I also liked the fact that the instrument looked and felt solid. Some digital pianos make one feel cautious to play really strongly. The CE220 remained satisfyingly stable even when playing some dynamically expressive pieces. One can attack the keys with a strong sforzando and not feel as if the keys are being strained beyond their capability.
Kawai has a very specific feel on its pianos and this may not always suit every person’s touch. Some of my students find the keys a little on the stiffer side. I also didn’t see much use for the splitting function into two pianos other than for playing along with absolute beginners in a teaching situation.
Using it to play duets was not very practical. It may have been a good idea on the drawing board but the practical use of two 44 key pianos on one keyboard seemed to be more of a frustration than a help as I kept running out of keys.
Although not overweight, the instruments shape doesn’t make it very portable and it would not be a good buy for the travelling performer. Having said that, it beats having to transport a grand piano and offers the sound of one for a much easier commute, and it is fairly easy to disassemble and pack into a smaller compartment, although it will take two people to reassemble the panels.
The metronome doesn’t allow for more complicated time-signatures such as 5/4 and the rhythm presets are a feature that is nice to toy around with for feel but doesn’t offer any real performance enhancement to the instrument.
With drum programming being for more advanced today, the rhythm insert feels more like a return to the early 80s when this feature was a standard newbie on all electronic keyboards. Personally I could do without them since they feel ‘gimmicky’ rather than an added feature.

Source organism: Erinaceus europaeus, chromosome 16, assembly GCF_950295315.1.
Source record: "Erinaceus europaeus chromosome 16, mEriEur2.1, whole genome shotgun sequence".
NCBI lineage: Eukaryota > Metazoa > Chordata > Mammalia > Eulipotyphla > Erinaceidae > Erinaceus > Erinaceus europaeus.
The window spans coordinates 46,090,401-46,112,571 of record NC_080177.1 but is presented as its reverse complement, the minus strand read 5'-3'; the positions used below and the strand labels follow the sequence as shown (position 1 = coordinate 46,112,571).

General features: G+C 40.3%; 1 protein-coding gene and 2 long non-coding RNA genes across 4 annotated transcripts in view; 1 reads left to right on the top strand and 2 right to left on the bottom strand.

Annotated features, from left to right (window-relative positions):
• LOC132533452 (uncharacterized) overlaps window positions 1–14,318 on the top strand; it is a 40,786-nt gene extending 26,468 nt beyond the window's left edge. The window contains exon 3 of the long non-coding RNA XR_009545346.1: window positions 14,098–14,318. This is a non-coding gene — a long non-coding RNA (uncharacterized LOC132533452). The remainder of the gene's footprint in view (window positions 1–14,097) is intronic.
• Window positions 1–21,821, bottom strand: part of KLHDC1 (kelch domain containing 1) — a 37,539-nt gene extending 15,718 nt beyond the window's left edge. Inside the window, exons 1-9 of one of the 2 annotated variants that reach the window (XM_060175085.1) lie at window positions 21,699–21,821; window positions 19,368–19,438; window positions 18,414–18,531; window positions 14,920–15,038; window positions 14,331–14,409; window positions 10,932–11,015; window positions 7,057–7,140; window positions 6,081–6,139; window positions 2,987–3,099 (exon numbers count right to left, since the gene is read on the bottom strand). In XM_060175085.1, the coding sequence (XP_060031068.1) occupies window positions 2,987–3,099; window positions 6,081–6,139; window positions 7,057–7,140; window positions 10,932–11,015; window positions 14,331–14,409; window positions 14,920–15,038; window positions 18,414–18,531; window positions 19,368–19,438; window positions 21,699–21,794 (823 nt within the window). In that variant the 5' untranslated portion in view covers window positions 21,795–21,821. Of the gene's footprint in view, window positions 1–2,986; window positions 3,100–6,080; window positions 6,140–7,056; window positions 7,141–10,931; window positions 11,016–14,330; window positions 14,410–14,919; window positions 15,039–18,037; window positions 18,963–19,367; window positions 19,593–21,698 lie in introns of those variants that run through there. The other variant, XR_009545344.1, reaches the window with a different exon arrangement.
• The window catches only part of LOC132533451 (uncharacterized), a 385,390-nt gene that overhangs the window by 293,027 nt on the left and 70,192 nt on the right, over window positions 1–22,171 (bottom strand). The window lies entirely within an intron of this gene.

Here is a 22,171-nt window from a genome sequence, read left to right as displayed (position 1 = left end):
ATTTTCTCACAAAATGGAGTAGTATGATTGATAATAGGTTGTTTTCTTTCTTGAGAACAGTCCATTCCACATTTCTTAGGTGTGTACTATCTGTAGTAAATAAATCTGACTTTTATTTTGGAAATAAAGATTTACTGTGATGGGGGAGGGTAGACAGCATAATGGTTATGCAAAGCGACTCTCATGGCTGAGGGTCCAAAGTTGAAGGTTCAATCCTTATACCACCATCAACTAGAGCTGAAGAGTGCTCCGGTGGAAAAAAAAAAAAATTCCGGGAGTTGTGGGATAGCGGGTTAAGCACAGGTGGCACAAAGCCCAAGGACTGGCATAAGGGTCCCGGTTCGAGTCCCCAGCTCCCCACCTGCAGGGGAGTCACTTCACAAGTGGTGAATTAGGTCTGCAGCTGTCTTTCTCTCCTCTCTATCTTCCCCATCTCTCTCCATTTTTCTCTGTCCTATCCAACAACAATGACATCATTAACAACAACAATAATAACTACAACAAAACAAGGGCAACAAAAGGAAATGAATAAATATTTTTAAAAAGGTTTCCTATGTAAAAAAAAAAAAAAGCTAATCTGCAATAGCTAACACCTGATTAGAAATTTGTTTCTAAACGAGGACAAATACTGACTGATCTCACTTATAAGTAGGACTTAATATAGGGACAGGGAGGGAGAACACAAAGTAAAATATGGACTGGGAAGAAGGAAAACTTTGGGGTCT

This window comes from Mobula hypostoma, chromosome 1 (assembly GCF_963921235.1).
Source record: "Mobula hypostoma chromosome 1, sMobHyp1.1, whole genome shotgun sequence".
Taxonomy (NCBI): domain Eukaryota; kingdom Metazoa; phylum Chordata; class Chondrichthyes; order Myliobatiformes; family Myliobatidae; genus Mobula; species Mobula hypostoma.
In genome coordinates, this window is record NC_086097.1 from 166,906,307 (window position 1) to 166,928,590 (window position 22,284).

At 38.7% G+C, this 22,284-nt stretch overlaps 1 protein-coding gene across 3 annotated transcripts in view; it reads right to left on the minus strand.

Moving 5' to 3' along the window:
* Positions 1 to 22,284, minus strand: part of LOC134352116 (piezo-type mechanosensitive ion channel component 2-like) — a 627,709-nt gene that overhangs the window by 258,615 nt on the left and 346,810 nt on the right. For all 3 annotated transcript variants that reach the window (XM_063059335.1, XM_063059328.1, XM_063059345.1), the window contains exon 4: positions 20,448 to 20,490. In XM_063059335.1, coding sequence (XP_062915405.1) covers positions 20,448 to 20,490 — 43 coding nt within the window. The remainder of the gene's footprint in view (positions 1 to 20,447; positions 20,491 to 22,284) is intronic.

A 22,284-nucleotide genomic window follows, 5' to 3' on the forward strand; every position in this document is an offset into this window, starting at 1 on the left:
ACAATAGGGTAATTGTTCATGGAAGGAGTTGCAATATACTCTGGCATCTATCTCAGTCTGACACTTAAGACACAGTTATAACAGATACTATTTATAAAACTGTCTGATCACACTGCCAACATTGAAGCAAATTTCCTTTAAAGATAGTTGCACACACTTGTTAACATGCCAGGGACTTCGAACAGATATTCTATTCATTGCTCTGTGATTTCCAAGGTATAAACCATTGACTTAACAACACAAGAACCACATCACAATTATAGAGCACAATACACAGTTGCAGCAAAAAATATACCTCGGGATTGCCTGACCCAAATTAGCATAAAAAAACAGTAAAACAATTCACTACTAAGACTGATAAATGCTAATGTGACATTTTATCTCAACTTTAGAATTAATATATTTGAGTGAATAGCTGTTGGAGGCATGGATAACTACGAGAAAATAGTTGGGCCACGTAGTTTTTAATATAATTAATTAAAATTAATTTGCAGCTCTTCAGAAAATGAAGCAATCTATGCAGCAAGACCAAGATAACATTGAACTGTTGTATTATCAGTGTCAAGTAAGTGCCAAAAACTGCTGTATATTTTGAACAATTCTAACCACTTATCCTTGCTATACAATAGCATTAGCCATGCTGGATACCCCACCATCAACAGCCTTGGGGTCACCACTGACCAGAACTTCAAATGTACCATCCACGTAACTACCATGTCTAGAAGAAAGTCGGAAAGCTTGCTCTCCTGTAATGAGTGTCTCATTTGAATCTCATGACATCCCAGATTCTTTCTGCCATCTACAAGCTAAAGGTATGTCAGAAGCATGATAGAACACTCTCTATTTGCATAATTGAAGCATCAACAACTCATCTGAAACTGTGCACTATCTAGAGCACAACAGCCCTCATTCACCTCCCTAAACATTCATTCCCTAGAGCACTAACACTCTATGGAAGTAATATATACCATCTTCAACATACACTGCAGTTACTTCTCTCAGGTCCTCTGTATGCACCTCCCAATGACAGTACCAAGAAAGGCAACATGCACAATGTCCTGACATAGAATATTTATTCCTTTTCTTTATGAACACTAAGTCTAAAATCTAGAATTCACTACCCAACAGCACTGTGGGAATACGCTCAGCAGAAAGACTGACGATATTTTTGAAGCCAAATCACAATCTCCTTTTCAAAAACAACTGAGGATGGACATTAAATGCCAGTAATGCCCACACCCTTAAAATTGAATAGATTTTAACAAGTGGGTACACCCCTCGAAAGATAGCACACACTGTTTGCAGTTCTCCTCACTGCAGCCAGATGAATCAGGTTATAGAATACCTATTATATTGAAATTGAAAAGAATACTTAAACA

While the adjustment of touch features are great for expert players who know what they are looking for, they can wreak havoc with the beginner musician learning to control their own dynamic expression through touch and pressure sensitivity.
If the instrument is being used as a teaching or practising instrument for a beginner, it may be advisable to use these features sparingly until real touch sensitivity has developed in the player.
All said and done the CE220 is a stylish, sleek and good-looking instrument that is competitively priced, laden with useful features and sounds like the real deal. Even seasoned acoustic musicians will find it tough to ignore the excellent reproduction of tone and feel on this digital piano.
The black satin finish and matching piano stool gives an elegant look to the instrument, making it a stylish piece of furniture to any home, or even larger venues like churches, concert halls and the like.
As a teaching piano, professional performance instrument or family play-along instrument, there is no doubting its suitability for a wide range of musicians. Kawai may just get into the lead of the digital piano race with this versatile and beautiful instrument.
If you have ever thought of changing your brand of digital instrument the CE220 is a good enough reason to do so.Kawai CE220 Review 2015 – is it a real masterpiece?